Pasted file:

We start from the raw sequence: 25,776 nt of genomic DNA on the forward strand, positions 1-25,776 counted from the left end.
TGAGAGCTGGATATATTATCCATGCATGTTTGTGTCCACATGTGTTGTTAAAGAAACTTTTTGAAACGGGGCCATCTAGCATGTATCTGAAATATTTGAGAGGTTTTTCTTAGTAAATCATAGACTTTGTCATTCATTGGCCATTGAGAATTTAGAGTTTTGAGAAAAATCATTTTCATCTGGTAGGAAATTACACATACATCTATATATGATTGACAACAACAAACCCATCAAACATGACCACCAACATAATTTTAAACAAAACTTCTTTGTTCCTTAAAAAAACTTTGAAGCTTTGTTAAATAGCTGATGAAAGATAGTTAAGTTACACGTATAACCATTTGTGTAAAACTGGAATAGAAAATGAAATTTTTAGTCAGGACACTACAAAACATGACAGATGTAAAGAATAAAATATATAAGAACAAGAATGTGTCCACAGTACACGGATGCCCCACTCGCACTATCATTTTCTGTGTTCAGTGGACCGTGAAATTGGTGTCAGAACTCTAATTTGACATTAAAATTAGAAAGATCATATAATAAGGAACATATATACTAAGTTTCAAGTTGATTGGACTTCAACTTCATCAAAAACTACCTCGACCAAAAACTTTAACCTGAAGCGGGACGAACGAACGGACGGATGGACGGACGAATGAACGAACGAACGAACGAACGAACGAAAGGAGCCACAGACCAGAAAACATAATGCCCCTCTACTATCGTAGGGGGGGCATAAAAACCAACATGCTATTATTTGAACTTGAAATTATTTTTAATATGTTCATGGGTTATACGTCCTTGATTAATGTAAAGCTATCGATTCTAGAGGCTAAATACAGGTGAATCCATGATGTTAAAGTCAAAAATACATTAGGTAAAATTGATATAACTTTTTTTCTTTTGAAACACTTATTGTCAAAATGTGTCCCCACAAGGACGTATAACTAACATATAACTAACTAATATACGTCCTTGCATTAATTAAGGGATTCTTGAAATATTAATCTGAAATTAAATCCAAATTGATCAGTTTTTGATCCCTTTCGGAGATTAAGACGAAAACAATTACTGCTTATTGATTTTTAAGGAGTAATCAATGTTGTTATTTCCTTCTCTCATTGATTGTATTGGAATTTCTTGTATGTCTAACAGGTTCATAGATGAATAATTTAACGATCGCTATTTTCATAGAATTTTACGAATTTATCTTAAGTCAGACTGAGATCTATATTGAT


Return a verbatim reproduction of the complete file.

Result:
We start from the raw sequence: 25,776 nt of genomic DNA on the forward strand, positions 1-25,776 counted from the left end.
TGAGAGCTGGATATATTATCCATGCATGTTTGTGTCCACATGTGTTGTTAAAGAAACTTTTTGAAACGGGGCCATCTAGCATGTATCTGAAATATTTGAGAGGTTTTTCTTAGTAAATCATAGACTTTGTCATTCATTGGCCATTGAGAATTTAGAGTTTTGAGAAAAATCATTTTCATCTGGTAGGAAATTACACATACATCTATATATGATTGACAACAACAAACCCATCAAACATGACCACCAACATAATTTTAAACAAAACTTCTTTGTTCCTTAAAAAAACTTTGAAGCTTTGTTAAATAGCTGATGAAAGATAGTTAAGTTACACGTATAACCATTTGTGTAAAACTGGAATAGAAAATGAAATTTTTAGTCAGGACACTACAAAACATGACAGATGTAAAGAATAAAATATATAAGAACAAGAATGTGTCCACAGTACACGGATGCCCCACTCGCACTATCATTTTCTGTGTTCAGTGGACCGTGAAATTGGTGTCAGAACTCTAATTTGACATTAAAATTAGAAAGATCATATAATAAGGAACATATATACTAAGTTTCAAGTTGATTGGACTTCAACTTCATCAAAAACTACCTCGACCAAAAACTTTAACCTGAAGCGGGACGAACGAACGGACGGATGGACGGACGAATGAACGAACGAACGAACGAACGAACGAAAGGAGCCACAGACCAGAAAACATAATGCCCCTCTACTATCGTAGGGGGGGCATAAAAACCAACATGCTATTATTTGAACTTGAAATTATTTTTAATATGTTCATGGGTTATACGTCCTTGATTAATGTAAAGCTATCGATTCTAGAGGCTAAATACAGGTGAATCCATGATGTTAAAGTCAAAAATACATTAGGTAAAATTGATATAACTTTTTTTCTTTTGAAACACTTATTGTCAAAATGTGTCCCCACAAGGACGTATAACTAACATATAACTAACTAATATACGTCCTTGCATTAATTAAGGGATTCTTGAAATATTAATCTGAAATTAAATCCAAATTGATCAGTTTTTGATCCCTTTCGGAGATTAAGACGAAAACAATTACTGCTTATTGATTTTTAAGGAGTAATCAATGTTGTTATTTCCTTCTCTCATTGATTGTATTGGAATTTCTTGTATGTCTAACAGGTTCATAGATGAATAATTTAACGATCGCTATTTTCATAGAATTTTACGAATTTATCTTAAGTCAGACTGAGATCTATATTGAT